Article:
‘Georgia without Shevardnadze’ – ‘Together, we will fulfill the Georgian dream’.
The slogan which brought success to the 35-year-old representative of Tbilisi’s sakrebulo (City Council), Mikheil Saakashvili, sounded thus: ‘A Georgia without Shevardnadze, a Georgia without corruption’.
These words were the leitmotif of political life in Georgia in the subsequent period: ‘We won’t stop construction’, ‘Unification and elevation of Georgia’, ‘Georgia without poverty’, ‘Still much to do!’ and so on.
Mikheil Saakashvili’s team brought a lot of red into Georgian election posters, with laconic, memorable slogans – specific promises oriented to specific social groups, as well as high-quality printing. However, from a graphic and artistic point of view, the election posters of that period were not different for their originality – they portrayed the same smiling politician, as per tradition, and the voting number and slogan.
Regarding pre-election campaigns, not much has changed after the Georgian Dream came to power. The bright-red color was changed to blue. The posters increased in size and were of a higher quality. The slogans returned to the same, good-willing nationalist sentiments: ‘Together we will fulfill the Georgian dream’.
Today, politicians make more concrete promises with their posters. Instead of ‘the elevation of Georgia’, they promise voters higher pensions, lower taxes, employment and quality healthcare. Poems and patriotic slogans have been exchanged for serious faces and conversations about concrete problems.
However, it is evident from these promises just at what stage of development Georgia and the Georgian voter are on: politicians and populists often use the lack of political information held by voters and give unreal, irresponsible promises: a poster from the Georgian-Democratic Movement promises free water and gas for ten tetri per cubic meter and electricity for five tetri per kilowatt.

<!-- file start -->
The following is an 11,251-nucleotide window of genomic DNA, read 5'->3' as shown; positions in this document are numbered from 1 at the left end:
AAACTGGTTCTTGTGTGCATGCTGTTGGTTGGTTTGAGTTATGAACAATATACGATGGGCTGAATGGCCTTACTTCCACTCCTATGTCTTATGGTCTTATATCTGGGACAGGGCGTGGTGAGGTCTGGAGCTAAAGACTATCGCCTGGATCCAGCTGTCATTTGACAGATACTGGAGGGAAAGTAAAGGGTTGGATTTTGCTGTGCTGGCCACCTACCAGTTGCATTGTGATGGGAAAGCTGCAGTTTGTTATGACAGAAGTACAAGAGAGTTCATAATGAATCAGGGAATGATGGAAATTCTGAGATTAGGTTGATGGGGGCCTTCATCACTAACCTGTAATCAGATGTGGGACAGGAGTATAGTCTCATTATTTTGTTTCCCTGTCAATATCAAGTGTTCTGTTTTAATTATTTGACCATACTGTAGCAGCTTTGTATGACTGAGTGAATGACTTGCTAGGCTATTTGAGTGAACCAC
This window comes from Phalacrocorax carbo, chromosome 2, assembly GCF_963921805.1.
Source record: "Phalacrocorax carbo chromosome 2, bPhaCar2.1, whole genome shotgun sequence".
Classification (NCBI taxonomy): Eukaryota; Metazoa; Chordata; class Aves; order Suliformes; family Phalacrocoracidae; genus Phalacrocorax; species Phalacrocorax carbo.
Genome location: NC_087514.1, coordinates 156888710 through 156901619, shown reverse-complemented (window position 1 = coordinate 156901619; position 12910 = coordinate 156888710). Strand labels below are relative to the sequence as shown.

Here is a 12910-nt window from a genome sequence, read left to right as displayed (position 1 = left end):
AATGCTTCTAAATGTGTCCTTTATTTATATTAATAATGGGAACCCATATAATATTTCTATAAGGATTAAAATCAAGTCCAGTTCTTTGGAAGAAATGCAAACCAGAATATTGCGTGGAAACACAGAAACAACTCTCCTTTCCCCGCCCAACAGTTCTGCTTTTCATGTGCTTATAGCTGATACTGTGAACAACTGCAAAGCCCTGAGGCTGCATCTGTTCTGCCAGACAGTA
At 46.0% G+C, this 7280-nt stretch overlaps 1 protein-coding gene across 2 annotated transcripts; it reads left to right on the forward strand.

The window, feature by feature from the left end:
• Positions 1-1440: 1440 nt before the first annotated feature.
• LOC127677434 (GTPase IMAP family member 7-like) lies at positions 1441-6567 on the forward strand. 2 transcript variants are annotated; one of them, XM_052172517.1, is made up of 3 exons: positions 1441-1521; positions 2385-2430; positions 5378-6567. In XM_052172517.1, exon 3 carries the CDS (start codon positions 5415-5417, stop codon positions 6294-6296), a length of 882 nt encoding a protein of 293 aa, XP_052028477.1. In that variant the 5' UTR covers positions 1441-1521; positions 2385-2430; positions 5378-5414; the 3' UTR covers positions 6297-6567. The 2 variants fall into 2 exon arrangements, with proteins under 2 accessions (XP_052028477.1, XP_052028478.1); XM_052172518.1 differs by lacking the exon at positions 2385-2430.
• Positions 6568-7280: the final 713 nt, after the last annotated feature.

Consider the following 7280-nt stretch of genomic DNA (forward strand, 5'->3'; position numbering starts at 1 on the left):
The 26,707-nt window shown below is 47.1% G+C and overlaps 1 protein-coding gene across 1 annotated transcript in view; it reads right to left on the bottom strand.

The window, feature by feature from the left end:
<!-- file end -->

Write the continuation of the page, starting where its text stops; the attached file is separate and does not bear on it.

Can a poster change the world?
As a whole, the Georgian election poster is a rather boring affair – the same smiling politician, the same slogans and the party number.
Georgian parties do not use graphic design and are not too concerned about the visual effect. They try to be as simple as possible – it’s easy to bring to the voter what they want to say without additional symbols and ‘unnecessary’ art.
The global trend is also such: succinct, with basic ideas expressed in a few words. However, for some reason, western posters are much more interesting from a visual point of view.
Can a poster change the world? It probably can, if they’re like Shepard Fairey’s ‘Hope’ or Scott Hensen’s ‘Progress’v.
Fairey’s poster catered brilliantly to social demands – after the eight-year administration of George Bush, Americans wanted something more inspiring.
It went viral. Many believe that this poster convinced more than one voter to vote for Obama.
This poster changed the history of American election art. Fairey’s style was used by civic activists, for example, in support of Julian Assange. On his poster, the word ‘Hope’ was replaced by the word ‘Hero’.
Despite the fact that technology and the Internet reign supreme in the modern era, printed posters inspire artists to create masterpieces and, according to experts, this will continue for a long time as it’s difficult to bring computer monitors to gatherings.
As long as people have political views that they are ready to defend, printed political posters and their unique forms of expressing political ideas will remain fundamental tools.